… there was some fireworks last night at the executive committee meeting of the Kootenai County Republican Central Committee. Seems new Chairman Tina Jacobson didn’t like the presence of write-in candidate Howard Griffiths, who was seeking to include his literature with other Republican material on a table at the coming Tea Party meeting at the Greyhound Park. Griffiths is running against tax-protesting Rep. Phil Hart, R-Athol (pictured). At least one witness told Huckleberries that Jacobson, who has filled in for Hart in the Legislature, was so confrontational that Griffiths left. Later, she warned Matt Roetter that his position as state committeeman would be in jeopardy unless Roetter supported Hart. Contacted by Huckleberries, Roetter confirmed that the scenario had happened because he said he couldn’t support a tax protester like Hart over Griffiths. Roetter said he pointed out to Jacobson and the executive committee that Griffiths is a lifelong Republican while Hart switched allegiance from the Constitutionalist Party to Republican simply to get elected. Stay tuned …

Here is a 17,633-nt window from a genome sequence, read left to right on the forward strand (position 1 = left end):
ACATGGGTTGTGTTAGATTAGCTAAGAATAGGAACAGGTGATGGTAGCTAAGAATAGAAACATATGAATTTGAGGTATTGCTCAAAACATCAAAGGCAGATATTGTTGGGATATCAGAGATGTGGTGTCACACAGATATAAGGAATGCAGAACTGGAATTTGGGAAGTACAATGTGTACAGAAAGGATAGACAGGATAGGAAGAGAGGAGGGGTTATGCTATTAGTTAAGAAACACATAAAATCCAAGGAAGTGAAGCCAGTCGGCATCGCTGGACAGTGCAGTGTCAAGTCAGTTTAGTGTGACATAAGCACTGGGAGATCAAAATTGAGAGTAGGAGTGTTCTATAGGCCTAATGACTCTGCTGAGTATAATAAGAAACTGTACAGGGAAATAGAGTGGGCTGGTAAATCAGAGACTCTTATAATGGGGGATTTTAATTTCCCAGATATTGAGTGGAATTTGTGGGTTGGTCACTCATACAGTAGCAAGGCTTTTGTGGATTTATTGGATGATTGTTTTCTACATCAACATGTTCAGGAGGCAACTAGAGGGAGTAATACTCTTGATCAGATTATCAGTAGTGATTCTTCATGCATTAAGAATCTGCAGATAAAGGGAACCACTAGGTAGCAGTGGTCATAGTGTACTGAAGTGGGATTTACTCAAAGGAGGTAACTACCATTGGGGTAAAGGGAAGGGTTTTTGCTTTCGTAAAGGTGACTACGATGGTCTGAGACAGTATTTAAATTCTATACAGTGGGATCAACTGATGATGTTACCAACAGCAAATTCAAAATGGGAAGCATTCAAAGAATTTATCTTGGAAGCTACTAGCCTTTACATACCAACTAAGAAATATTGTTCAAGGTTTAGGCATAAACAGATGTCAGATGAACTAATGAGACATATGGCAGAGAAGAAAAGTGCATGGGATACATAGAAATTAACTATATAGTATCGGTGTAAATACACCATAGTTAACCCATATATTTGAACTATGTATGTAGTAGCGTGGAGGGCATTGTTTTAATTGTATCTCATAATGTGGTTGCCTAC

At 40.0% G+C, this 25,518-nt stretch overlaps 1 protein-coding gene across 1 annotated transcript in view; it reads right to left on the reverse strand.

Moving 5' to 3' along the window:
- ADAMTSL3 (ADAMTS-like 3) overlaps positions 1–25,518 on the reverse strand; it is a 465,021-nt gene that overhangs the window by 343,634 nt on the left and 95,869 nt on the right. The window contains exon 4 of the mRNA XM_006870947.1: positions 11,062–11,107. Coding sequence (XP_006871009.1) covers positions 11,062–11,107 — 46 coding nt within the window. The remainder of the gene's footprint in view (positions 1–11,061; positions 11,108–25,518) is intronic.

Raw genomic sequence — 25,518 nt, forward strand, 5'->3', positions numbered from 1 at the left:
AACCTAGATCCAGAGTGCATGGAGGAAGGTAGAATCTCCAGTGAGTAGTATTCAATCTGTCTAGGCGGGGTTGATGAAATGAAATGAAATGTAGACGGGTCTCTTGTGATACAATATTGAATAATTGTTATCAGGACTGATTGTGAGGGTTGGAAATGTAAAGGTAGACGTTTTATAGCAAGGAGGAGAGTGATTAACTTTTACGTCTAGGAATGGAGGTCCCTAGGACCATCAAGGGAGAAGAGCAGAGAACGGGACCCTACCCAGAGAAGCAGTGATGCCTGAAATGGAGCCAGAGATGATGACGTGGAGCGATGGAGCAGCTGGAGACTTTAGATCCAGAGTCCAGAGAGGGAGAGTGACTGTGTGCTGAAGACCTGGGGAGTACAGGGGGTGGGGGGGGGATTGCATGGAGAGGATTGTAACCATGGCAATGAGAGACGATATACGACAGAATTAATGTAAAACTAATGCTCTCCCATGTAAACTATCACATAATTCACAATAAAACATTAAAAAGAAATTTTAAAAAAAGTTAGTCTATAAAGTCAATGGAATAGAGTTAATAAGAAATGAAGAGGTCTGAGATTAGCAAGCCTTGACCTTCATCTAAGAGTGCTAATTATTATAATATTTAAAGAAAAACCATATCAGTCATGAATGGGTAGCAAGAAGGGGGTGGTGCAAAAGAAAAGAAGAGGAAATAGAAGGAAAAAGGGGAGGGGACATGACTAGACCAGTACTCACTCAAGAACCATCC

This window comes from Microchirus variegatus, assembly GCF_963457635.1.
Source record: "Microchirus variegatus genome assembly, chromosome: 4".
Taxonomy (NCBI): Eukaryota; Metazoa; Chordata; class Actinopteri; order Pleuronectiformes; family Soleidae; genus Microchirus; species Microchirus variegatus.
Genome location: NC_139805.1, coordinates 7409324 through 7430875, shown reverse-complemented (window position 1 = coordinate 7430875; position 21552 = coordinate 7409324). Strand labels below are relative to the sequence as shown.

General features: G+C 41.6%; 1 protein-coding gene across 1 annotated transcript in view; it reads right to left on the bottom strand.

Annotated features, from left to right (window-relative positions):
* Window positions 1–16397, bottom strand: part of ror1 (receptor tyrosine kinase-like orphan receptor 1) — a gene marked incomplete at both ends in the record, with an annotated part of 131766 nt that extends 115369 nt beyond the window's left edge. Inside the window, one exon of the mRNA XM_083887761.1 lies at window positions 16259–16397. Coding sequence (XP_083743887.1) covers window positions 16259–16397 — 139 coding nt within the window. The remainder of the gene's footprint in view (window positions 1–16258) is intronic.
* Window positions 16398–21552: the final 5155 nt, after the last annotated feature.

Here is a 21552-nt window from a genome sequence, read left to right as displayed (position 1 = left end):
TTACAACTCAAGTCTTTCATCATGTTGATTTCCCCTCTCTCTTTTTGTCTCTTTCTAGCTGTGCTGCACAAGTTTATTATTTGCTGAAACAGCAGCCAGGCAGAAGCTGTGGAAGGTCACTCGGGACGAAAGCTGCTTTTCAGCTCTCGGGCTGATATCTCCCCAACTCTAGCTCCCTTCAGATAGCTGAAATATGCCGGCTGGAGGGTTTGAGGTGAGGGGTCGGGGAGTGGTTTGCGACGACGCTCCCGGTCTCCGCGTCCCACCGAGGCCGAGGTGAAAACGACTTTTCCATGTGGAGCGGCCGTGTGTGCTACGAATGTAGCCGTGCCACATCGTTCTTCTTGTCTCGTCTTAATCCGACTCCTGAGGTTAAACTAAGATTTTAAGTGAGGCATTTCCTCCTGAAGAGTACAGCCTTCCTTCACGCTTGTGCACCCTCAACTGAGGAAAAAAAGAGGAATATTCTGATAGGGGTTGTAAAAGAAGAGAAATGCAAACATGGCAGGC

Question: Will the battle over Phil Hart and his questionable tax-protesting ways tear the local Republican Party apart?
Item: Hart: A taxing adventure: Legislator’s ordeal has left him confident that income tax is
unconstitutional/Alecia Warren, Coeur d’Alene Press
More Info: Speaking to the crowd of fellow Republicans in the Garden Plaza senior living facility in Post Falls, Hart discussed the birth of his income tax suspicions and the long road to his current litigation with the IRS and the recent House Ethics Committee investigation. If anything, he has only come out more confident that income tax is unconstitutional, he said.
Question: You have to give Hart credit for chutzpah, hunh?